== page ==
I wrote an article on God’s wrath a few years ago entitled “Warning a Wrath-Deserving World: Evangelicals and the Overhaul of Hell.” If interested, it can be accessed here.

There are many biblical texts on God’s wrath (I touch on most of them in the article referred to above). Vigilante justice is a very engaging and attractive movie plot these days, but hardly the kind of response God expects from His children! Righteous people don’t respond with revenge. All judgment is not finished on this earth. There will be a final judgment of God! And we are to wait for it!

Today’s Challenge: You might think to yourself, “There’s no way I would plot revenge against anybody for anything.” Great! But what if someone hurt you or your family? God’s judgment may be delayed, but we are not to preempt His righteousness no matter how just we may feel.

 

 
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Posted by on March 19, 2021 in Romans 12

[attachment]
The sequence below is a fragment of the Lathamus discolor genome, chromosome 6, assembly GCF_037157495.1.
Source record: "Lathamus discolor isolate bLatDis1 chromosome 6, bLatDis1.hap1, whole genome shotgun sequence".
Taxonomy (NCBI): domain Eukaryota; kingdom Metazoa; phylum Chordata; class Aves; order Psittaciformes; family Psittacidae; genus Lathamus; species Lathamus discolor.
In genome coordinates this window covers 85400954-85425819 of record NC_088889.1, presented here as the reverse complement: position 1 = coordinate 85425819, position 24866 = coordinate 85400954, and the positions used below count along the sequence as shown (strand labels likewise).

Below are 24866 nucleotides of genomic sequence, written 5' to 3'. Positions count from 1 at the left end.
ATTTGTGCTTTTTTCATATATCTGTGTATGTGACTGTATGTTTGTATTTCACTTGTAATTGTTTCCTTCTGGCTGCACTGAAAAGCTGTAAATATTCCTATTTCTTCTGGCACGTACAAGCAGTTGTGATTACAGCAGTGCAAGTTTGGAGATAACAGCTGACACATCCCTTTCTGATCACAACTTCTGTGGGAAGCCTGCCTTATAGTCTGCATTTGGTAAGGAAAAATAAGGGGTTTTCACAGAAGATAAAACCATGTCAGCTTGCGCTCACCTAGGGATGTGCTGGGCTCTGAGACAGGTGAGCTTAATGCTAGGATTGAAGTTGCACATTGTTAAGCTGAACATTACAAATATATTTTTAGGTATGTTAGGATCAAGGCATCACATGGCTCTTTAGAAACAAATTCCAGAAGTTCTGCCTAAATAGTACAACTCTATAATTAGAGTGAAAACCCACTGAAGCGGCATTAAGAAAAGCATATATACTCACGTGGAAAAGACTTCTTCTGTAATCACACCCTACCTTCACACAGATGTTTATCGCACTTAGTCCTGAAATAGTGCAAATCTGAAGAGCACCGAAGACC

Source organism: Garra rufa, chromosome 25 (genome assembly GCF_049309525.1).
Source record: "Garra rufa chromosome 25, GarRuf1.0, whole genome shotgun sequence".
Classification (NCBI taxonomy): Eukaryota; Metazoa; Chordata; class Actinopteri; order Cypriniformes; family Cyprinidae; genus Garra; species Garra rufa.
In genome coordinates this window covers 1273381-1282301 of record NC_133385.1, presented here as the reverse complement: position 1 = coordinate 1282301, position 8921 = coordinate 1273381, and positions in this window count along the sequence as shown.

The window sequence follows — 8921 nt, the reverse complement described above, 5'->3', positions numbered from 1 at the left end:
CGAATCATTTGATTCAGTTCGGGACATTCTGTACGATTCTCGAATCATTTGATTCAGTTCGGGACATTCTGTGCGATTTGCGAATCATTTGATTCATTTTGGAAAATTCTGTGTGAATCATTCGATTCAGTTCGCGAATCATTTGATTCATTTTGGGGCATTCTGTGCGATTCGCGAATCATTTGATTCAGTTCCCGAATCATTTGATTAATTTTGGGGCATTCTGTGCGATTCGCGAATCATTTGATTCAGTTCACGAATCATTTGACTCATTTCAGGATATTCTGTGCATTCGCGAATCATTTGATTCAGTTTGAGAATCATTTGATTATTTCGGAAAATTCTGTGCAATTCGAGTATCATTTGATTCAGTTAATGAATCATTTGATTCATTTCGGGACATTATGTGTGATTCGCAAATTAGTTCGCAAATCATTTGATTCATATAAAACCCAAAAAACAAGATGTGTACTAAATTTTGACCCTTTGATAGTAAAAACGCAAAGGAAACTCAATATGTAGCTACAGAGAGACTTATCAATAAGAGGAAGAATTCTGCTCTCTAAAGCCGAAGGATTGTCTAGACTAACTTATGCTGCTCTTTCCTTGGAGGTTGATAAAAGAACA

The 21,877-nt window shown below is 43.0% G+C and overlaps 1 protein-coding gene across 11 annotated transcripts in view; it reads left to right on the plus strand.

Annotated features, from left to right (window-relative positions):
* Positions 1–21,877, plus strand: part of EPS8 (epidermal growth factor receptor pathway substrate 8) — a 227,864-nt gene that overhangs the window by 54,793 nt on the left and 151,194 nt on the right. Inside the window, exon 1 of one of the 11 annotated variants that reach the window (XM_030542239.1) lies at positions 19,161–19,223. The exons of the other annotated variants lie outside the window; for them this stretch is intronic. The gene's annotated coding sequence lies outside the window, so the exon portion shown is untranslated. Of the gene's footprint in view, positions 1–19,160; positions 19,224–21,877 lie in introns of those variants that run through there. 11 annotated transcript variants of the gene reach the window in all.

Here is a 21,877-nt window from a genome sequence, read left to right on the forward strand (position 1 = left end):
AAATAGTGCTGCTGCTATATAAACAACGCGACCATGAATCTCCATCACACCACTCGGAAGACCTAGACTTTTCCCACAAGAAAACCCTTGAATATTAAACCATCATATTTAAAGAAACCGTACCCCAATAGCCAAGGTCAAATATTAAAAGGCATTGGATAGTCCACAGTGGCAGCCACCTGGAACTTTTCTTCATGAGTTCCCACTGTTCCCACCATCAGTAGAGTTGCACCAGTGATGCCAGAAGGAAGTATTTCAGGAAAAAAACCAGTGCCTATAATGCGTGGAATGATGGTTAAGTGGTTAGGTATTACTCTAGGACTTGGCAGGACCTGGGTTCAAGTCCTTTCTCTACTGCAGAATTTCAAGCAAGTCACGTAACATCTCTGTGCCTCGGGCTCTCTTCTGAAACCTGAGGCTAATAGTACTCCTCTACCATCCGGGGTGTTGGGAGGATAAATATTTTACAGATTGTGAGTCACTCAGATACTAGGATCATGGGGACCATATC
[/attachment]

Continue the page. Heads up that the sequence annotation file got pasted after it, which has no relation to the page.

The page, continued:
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Ruminating on ROMANS! (Some Thoughts on Paul’s Great Epistle) #6 The Final Judgment of God (Romans 2:7-11)

Many of you know that my New Jersey friend Frank and I are reading through God’s Word together (described here). We’re now in the book of Romans and are reading chapter 2 each day this week. Here is something that I noticed in reading this chapter:

Please notice that the two sets of parentheses are supplied by me. When I work on a passage, I try to see the structure and this paragraph divides nicely into two categories. I’ve also put this in chart form:

This is a fascinating text! If I’m understanding the passage correctly, this is a description of God’s final judgment on all people, Jew and Gentile. And there will be — and are presently — two and only two categories of human beings: (1) those who persist in doing good, and (2) those who are self-seeking and who reject the truth and follow evil.